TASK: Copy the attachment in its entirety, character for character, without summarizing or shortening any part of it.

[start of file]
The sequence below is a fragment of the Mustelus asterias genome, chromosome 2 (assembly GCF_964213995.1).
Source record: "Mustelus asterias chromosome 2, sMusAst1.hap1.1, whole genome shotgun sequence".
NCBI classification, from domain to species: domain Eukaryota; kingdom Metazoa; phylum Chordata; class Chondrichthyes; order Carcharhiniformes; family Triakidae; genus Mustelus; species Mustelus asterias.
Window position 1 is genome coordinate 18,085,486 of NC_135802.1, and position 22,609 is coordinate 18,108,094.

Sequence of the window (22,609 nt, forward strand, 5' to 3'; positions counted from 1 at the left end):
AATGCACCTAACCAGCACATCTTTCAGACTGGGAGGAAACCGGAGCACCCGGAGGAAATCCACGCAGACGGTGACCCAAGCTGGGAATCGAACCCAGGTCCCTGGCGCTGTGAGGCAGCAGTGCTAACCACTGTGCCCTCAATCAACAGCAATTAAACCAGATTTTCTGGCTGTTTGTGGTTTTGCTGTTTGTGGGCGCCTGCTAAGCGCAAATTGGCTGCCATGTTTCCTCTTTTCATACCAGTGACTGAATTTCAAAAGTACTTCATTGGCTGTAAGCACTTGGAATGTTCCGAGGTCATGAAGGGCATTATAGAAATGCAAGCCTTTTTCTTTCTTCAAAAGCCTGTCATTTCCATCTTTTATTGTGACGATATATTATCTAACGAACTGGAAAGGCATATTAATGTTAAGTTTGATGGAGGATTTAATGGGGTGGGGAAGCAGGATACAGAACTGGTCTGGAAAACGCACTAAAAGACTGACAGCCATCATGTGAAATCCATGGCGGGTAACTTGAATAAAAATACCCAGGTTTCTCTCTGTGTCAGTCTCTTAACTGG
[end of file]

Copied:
The sequence below is a fragment of the Mustelus asterias genome, chromosome 2 (assembly GCF_964213995.1).
Source record: "Mustelus asterias chromosome 2, sMusAst1.hap1.1, whole genome shotgun sequence".
NCBI classification, from domain to species: domain Eukaryota; kingdom Metazoa; phylum Chordata; class Chondrichthyes; order Carcharhiniformes; family Triakidae; genus Mustelus; species Mustelus asterias.
Window position 1 is genome coordinate 18,085,486 of NC_135802.1, and position 22,609 is coordinate 18,108,094.

Sequence of the window (22,609 nt, forward strand, 5' to 3'; positions counted from 1 at the left end):
AATGCACCTAACCAGCACATCTTTCAGACTGGGAGGAAACCGGAGCACCCGGAGGAAATCCACGCAGACGGTGACCCAAGCTGGGAATCGAACCCAGGTCCCTGGCGCTGTGAGGCAGCAGTGCTAACCACTGTGCCCTCAATCAACAGCAATTAAACCAGATTTTCTGGCTGTTTGTGGTTTTGCTGTTTGTGGGCGCCTGCTAAGCGCAAATTGGCTGCCATGTTTCCTCTTTTCATACCAGTGACTGAATTTCAAAAGTACTTCATTGGCTGTAAGCACTTGGAATGTTCCGAGGTCATGAAGGGCATTATAGAAATGCAAGCCTTTTTCTTTCTTCAAAAGCCTGTCATTTCCATCTTTTATTGTGACGATATATTATCTAACGAACTGGAAAGGCATATTAATGTTAAGTTTGATGGAGGATTTAATGGGGTGGGGAAGCAGGATACAGAACTGGTCTGGAAAACGCACTAAAAGACTGACAGCCATCATGTGAAATCCATGGCGGGTAACTTGAATAAAAATACCCAGGTTTCTCTCTGTGTCAGTCTCTTAACTGG